' ' Cinema Romantico: Imagining More Film Director/Pop Star Friendships

Wednesday, September 12, 2018

Imagining More Film Director/Pop Star Friendships

This past weekend my friend Jaime directed me to the Alex Pappademas (friend of the blog who doesn’t know he’s a friend of the blog) piece in The New York Times on former Journey frontman Steve Perry winding his way back to the spotlight. The piece was excellent, but the most righteous takeaway, as Jaime noted, was the revelation that Perry was good pals with Patty Jenkins, director of “Wonder Woman.” “He’d become acquainted with Patty Jenkins,” Pappademas wrote, “who’d befriended Mr. Perry after contacting him for permission to use ‘Don’t Stop Believin’ in her 2003 film ‘Monster.’ (When he literally showed up on the mixing stage the next day and pulled up a chair next to me, saying, ‘Hey I really love your movie. How can I help you?’ it was the beginning of one of the greatest friendships of my life, Ms. Jenkins wrote in an email.)” Immediately Jaime, along with My Beautiful, Perspicacious Wife, begin lobbying for the sort of blogging hypothetical in which Cinema Romantico specializes, speculating about what other film directors and pop stars might have become fast friends.

When I read the article, it was the revelation that Jenkins and Perry became friends after she asked him for permission to use “Don’t Stop Believin’” that led my mind to the only place it could possibly go – that is, what other directors might have contacted pop stars about using their songs leading to eternal friendships. A few ideas:

Kathryn Bigelow + Tracii Guns. L.A. Guns is not the band even the most generous critic would credit for anything approaching introspection, but I imagine Kathryn Bigelow telephoning Tracii Guns sometime in 1991 anyway and explaining that his band’s “Over the Edge” was the only song that would do in metaphorically connecting her “Point Break” protagonist’s transition from agnostic detective to spiritual surfer. And perhaps, impressed, Guns might have struck up a friendship with Bigelow, one that blossomed in all manner of underground L.A. rock clubs, all of which went unseen in those halcyon pre-social media days. So unseen, in fact, that years later, during a Q&A, jaws drop when Bigelow cites “Hollywood Vampires” as her prime inspiration for “Strange Days.”

Nancy Meyers + Brandon Flowers. Flowers doesn’t strike me as the sort of chap who would give a director a hard time for wanting to use a piece of his music, and so I imagine that if Meyers had contacted him to use “Mr. Brightside” for “The Holiday” that he not only agreed but that he asked Meyers if they could become pen pals. And that awhile after becoming pen pals, Flowers invited Meyers to a Killers show at Madison Square Garden, and that at some point in the night Flowers pulled Meyers onstage to help sing a duet of “Mr. Brightside.” And that through their penning of letters Meyers was inspired to write a movie called “The Intern” which did not star Anne Hathaway as an E-commerce CEO and Robert DeNiro as her retired intern but Flowers as a successful pop star and Roland Gift (whom Meyers befriended upon calling to ask if she could use Fine Young Cannibals’ “Good Thing” for “It’s Complicated”) as his out of the limelight intern.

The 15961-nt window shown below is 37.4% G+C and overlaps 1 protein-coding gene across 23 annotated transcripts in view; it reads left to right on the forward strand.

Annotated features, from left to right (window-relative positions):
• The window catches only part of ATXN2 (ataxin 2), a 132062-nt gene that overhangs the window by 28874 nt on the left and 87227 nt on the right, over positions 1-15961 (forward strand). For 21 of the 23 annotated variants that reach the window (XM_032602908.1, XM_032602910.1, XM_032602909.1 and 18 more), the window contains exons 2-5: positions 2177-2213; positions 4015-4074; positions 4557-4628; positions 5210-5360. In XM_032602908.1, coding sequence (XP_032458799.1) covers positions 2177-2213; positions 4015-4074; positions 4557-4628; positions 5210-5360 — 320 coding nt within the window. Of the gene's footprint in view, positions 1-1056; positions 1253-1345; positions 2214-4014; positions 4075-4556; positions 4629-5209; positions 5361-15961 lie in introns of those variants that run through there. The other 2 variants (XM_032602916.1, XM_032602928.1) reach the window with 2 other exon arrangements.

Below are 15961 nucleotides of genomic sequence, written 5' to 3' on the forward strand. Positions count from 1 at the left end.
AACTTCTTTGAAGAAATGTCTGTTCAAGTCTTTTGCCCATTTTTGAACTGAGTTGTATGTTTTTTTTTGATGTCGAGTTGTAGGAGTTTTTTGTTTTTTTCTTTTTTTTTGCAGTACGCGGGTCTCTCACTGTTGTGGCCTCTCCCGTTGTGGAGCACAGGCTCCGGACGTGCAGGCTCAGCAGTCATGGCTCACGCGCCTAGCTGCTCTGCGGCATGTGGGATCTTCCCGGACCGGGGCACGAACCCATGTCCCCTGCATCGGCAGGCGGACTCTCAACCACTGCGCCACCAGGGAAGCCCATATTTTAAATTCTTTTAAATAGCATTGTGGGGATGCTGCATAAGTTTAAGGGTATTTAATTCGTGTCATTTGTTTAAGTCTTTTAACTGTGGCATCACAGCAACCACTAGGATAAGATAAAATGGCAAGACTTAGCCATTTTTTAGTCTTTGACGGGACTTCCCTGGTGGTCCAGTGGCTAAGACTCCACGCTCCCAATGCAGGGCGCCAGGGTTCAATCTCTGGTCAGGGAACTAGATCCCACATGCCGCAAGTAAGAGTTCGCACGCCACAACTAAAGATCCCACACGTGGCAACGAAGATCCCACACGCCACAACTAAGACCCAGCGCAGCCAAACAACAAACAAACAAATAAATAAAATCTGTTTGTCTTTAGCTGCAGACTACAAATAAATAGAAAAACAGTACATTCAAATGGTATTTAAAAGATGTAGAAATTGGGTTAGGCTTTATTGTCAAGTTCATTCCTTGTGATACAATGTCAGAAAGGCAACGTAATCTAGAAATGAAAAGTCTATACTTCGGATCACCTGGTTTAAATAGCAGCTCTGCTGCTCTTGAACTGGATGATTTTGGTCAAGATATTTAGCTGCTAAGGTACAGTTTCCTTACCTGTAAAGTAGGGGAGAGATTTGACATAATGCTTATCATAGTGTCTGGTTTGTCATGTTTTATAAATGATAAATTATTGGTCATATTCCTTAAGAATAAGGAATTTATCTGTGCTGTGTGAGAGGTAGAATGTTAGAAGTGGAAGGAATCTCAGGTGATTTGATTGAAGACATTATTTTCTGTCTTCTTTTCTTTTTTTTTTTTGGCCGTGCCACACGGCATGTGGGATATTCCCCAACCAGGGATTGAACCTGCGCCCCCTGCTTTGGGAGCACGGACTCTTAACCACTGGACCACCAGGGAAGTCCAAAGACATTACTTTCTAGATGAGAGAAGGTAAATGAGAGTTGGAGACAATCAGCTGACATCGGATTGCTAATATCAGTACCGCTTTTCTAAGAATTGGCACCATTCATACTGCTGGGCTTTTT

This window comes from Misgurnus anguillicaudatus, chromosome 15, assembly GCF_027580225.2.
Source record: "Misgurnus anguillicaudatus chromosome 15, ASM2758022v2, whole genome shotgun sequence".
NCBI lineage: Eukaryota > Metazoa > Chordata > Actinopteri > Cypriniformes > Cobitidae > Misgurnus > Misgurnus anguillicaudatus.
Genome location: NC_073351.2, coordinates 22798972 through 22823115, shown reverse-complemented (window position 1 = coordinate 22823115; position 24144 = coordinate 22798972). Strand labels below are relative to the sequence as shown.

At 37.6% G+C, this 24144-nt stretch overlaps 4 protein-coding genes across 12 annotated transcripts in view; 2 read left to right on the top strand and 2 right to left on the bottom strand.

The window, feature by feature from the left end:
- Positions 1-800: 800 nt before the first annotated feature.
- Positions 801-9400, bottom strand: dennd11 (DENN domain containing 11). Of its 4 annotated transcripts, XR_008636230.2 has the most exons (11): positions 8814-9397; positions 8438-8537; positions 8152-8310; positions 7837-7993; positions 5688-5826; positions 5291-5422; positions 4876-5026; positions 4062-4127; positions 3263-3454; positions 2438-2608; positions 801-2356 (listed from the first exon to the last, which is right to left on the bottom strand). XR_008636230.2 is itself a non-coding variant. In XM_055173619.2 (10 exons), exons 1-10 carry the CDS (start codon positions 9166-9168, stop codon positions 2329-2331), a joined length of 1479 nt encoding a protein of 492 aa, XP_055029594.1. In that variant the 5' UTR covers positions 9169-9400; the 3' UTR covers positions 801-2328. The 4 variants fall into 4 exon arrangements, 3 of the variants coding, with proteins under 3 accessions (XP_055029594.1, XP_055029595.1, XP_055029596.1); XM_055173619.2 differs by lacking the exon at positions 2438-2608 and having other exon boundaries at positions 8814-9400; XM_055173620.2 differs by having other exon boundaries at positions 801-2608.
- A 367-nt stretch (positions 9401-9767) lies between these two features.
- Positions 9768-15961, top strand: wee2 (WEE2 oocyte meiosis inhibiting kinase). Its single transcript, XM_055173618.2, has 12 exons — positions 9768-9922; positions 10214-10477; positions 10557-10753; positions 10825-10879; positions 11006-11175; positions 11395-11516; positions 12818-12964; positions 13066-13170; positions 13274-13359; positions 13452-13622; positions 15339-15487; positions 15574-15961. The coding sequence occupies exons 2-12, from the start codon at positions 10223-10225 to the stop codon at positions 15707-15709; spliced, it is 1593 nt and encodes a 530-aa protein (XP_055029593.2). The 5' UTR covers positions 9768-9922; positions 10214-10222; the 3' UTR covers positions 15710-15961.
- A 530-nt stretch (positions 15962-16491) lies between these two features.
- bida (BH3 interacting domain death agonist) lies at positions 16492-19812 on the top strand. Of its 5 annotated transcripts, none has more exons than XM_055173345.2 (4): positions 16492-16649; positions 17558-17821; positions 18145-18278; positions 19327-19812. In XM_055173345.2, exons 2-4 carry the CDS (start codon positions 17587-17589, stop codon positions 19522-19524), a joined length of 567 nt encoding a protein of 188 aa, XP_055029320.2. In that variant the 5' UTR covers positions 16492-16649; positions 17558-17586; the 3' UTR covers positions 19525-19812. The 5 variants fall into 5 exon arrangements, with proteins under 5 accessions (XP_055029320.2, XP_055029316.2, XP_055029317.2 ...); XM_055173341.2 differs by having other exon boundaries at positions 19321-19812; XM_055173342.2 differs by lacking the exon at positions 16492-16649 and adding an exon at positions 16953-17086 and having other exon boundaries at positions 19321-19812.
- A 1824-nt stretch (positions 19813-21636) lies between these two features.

Amy Heckerling + Thom Yorke. One day a grainy smartphone photo begins making rounds that seems to show Heckerling and Yorke having coffee. Eventually, through their reps, Heckerling and Yorke issue separate statments confirming that, yes, they are friends, and that they have been friends for 23 years since Heckerling checked in with Yorke about using Radiohead’s “Fake Plastic Trees” for “Clueless.” “You know that story about me randomly putting lyrics together on ‘Kid A?’” Yorke rhetorically asks in his statement. “Amy actually wrote those lyrics.”

Rebecca Miller + Bruce Springsteen. I like to think that the current version of The Boss, the version of The Boss getting acquainted with philosophy, would not just reply “Yeah, sure” if Rebecca Miller dialed him up for permission to use “Dancing in the Dark” for “Maggie’s Plan.” No, I like to think The Boss would be interested in picking the brain of such a celebrated writer. And since Kathleen Hanna was actually employed to the sing a cover of Bruce’s song for “Maggie’s Plan” then perhaps Miller, Hanna, and Bruce formed a version of the Algonquin Round Table. Can there be any doubt of that being the brightest timeline?

Barbra Streisand + Richard Marx. THEY’RE ALREADY FRIENDS!!!!!

1 comment:

Unknown said...

this is everything I could have wished for and more (namely: a Roland Gift reference!)